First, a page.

One of the known short-term effects on cholesterol is called hemoconcentration. This means that fluid is lost from the blood under stress. This concentrates the blood, including its cholesterol levels. Simply standing up from sitting has this effect.
One study examining the stress spikes in cholesterol in this way found that the effect was not completely reversible. Some raised cholesterol level remained.
Another effect may be related to the hormone cortisol. This is released by the nervous system in response to a stressor. Lipid levels have been found to match up with this cortisol release.
Other heart effects of stress
Stress is already known to produce other effects. Some are dangerous. Mental stress-induced heart ischemia is a known condition in people who already have coronary heart disease (CHD).
This condition is when someone with CHD is at risk of a heart attack in response to mental stress due to a lack of blood supply to the area.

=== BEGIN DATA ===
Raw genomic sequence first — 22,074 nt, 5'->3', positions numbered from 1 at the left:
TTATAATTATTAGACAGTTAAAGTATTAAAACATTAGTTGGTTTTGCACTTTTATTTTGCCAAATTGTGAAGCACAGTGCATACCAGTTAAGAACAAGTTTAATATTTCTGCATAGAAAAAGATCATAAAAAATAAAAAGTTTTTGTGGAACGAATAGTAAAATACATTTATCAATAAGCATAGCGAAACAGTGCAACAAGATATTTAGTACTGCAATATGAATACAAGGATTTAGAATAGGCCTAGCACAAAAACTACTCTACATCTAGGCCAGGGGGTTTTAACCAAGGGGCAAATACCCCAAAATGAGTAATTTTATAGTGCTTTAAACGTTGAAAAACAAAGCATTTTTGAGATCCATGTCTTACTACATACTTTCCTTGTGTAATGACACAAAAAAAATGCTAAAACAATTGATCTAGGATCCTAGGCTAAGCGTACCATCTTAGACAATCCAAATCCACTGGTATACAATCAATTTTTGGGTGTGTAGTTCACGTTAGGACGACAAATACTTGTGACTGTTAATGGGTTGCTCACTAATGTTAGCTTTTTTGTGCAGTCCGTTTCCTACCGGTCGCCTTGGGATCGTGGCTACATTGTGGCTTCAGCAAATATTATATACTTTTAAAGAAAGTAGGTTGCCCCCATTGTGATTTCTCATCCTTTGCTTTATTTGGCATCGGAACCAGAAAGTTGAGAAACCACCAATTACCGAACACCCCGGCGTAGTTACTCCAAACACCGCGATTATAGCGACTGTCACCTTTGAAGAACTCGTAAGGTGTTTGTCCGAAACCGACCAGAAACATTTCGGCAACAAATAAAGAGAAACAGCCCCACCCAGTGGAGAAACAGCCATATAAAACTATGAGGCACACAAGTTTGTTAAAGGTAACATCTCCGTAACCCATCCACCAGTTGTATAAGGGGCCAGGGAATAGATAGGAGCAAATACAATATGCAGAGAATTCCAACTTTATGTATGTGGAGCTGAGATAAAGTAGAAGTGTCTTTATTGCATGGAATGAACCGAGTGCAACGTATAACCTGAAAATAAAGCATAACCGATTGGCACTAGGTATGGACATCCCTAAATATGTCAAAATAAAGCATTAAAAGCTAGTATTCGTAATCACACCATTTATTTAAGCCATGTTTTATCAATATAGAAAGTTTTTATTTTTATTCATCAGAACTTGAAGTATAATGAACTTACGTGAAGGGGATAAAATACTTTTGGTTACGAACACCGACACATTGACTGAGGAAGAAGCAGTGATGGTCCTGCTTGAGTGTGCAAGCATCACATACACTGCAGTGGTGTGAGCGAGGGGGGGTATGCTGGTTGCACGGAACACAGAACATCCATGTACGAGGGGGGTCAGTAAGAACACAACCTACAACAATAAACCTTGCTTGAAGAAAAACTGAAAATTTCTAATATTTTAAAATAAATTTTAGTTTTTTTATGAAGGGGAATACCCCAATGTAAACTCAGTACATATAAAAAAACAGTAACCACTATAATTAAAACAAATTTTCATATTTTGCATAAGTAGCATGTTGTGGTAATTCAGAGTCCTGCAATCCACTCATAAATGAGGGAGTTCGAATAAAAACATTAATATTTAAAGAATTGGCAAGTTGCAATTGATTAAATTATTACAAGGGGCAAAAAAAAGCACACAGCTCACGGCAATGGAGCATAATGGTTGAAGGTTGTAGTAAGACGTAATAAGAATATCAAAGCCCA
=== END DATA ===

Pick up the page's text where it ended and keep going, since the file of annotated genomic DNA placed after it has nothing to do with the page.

The stress-induced effect was confirmed in a study published in 2013 in the Journal of the American College of Cardiology.
The researchers took measurements of heart ischemia from 310 people with stable CHD. About half of the participants put under mental stress showed heart ischemia in response to a stressor.
Stress can increase heart disease risk.
The authors of the research also discussed how sex, marriage, and living arrangements could influence heart problems. They call for more research into these factors.
The cardiovascular reactivity theory
Researchers have found that some people's blood pressure rises more than others in response to stress.
The cardiovascular reactivity hypothesis is the name for this, and it is a theory to suggest that stress can increase heart disease risks. Cholesterol has been implicated in causing an increased cardiovascular response to stress.